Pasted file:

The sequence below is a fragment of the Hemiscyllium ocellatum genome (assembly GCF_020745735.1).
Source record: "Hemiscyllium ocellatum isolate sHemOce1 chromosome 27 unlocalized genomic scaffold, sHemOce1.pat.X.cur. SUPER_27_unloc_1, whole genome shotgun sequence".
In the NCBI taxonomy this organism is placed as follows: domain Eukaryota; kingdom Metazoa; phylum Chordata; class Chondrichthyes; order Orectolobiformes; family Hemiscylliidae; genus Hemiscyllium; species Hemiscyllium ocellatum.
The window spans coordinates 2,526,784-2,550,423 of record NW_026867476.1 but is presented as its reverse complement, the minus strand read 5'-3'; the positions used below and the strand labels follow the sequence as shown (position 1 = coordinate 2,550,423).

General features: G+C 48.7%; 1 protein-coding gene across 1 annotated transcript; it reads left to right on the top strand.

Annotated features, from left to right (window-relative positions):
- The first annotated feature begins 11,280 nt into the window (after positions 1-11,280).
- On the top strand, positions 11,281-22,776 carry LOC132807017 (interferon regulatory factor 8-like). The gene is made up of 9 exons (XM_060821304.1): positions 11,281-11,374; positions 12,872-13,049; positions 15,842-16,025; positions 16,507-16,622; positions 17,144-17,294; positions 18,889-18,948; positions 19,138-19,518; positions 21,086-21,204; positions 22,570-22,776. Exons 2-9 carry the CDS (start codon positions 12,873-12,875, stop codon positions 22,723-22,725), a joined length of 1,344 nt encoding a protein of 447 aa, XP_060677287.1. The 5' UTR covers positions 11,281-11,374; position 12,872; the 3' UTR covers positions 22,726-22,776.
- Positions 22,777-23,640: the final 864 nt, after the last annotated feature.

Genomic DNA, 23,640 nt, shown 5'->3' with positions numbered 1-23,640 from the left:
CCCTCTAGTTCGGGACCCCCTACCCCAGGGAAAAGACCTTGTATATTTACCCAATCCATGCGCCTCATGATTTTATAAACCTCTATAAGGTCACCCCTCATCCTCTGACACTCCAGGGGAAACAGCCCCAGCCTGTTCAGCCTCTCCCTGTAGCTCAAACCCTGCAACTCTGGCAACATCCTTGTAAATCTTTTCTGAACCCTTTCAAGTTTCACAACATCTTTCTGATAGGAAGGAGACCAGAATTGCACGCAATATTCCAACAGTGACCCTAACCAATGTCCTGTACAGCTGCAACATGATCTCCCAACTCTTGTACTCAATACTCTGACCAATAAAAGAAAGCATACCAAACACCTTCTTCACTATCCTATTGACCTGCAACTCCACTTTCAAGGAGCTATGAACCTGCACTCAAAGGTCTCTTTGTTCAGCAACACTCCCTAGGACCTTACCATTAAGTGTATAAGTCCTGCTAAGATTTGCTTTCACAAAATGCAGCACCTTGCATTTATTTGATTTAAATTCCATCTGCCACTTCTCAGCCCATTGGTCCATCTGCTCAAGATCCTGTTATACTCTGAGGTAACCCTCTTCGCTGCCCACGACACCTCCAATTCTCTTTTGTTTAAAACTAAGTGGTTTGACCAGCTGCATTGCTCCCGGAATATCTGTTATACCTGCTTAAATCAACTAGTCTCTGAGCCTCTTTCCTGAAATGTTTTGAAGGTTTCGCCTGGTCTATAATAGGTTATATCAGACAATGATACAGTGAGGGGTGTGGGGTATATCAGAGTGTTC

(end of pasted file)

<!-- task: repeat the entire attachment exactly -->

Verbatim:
The sequence below is a fragment of the Hemiscyllium ocellatum genome (assembly GCF_020745735.1).
Source record: "Hemiscyllium ocellatum isolate sHemOce1 chromosome 27 unlocalized genomic scaffold, sHemOce1.pat.X.cur. SUPER_27_unloc_1, whole genome shotgun sequence".
In the NCBI taxonomy this organism is placed as follows: domain Eukaryota; kingdom Metazoa; phylum Chordata; class Chondrichthyes; order Orectolobiformes; family Hemiscylliidae; genus Hemiscyllium; species Hemiscyllium ocellatum.
The window spans coordinates 2,526,784-2,550,423 of record NW_026867476.1 but is presented as its reverse complement, the minus strand read 5'-3'; the positions used below and the strand labels follow the sequence as shown (position 1 = coordinate 2,550,423).

General features: G+C 48.7%; 1 protein-coding gene across 1 annotated transcript; it reads left to right on the top strand.

Annotated features, from left to right (window-relative positions):
- The first annotated feature begins 11,280 nt into the window (after positions 1-11,280).
- On the top strand, positions 11,281-22,776 carry LOC132807017 (interferon regulatory factor 8-like). The gene is made up of 9 exons (XM_060821304.1): positions 11,281-11,374; positions 12,872-13,049; positions 15,842-16,025; positions 16,507-16,622; positions 17,144-17,294; positions 18,889-18,948; positions 19,138-19,518; positions 21,086-21,204; positions 22,570-22,776. Exons 2-9 carry the CDS (start codon positions 12,873-12,875, stop codon positions 22,723-22,725), a joined length of 1,344 nt encoding a protein of 447 aa, XP_060677287.1. The 5' UTR covers positions 11,281-11,374; position 12,872; the 3' UTR covers positions 22,726-22,776.
- Positions 22,777-23,640: the final 864 nt, after the last annotated feature.

Genomic DNA, 23,640 nt, shown 5'->3' with positions numbered 1-23,640 from the left:
CCCTCTAGTTCGGGACCCCCTACCCCAGGGAAAAGACCTTGTATATTTACCCAATCCATGCGCCTCATGATTTTATAAACCTCTATAAGGTCACCCCTCATCCTCTGACACTCCAGGGGAAACAGCCCCAGCCTGTTCAGCCTCTCCCTGTAGCTCAAACCCTGCAACTCTGGCAACATCCTTGTAAATCTTTTCTGAACCCTTTCAAGTTTCACAACATCTTTCTGATAGGAAGGAGACCAGAATTGCACGCAATATTCCAACAGTGACCCTAACCAATGTCCTGTACAGCTGCAACATGATCTCCCAACTCTTGTACTCAATACTCTGACCAATAAAAGAAAGCATACCAAACACCTTCTTCACTATCCTATTGACCTGCAACTCCACTTTCAAGGAGCTATGAACCTGCACTCAAAGGTCTCTTTGTTCAGCAACACTCCCTAGGACCTTACCATTAAGTGTATAAGTCCTGCTAAGATTTGCTTTCACAAAATGCAGCACCTTGCATTTATTTGATTTAAATTCCATCTGCCACTTCTCAGCCCATTGGTCCATCTGCTCAAGATCCTGTTATACTCTGAGGTAACCCTCTTCGCTGCCCACGACACCTCCAATTCTCTTTTGTTTAAAACTAAGTGGTTTGACCAGCTGCATTGCTCCCGGAATATCTGTTATACCTGCTTAAATCAACTAGTCTCTGAGCCTCTTTCCTGAAATGTTTTGAAGGTTTCGCCTGGTCTATAATAGGTTATATCAGACAATGATACAGTGAGGGGTGTGGGGTATATCAGAGTGTTC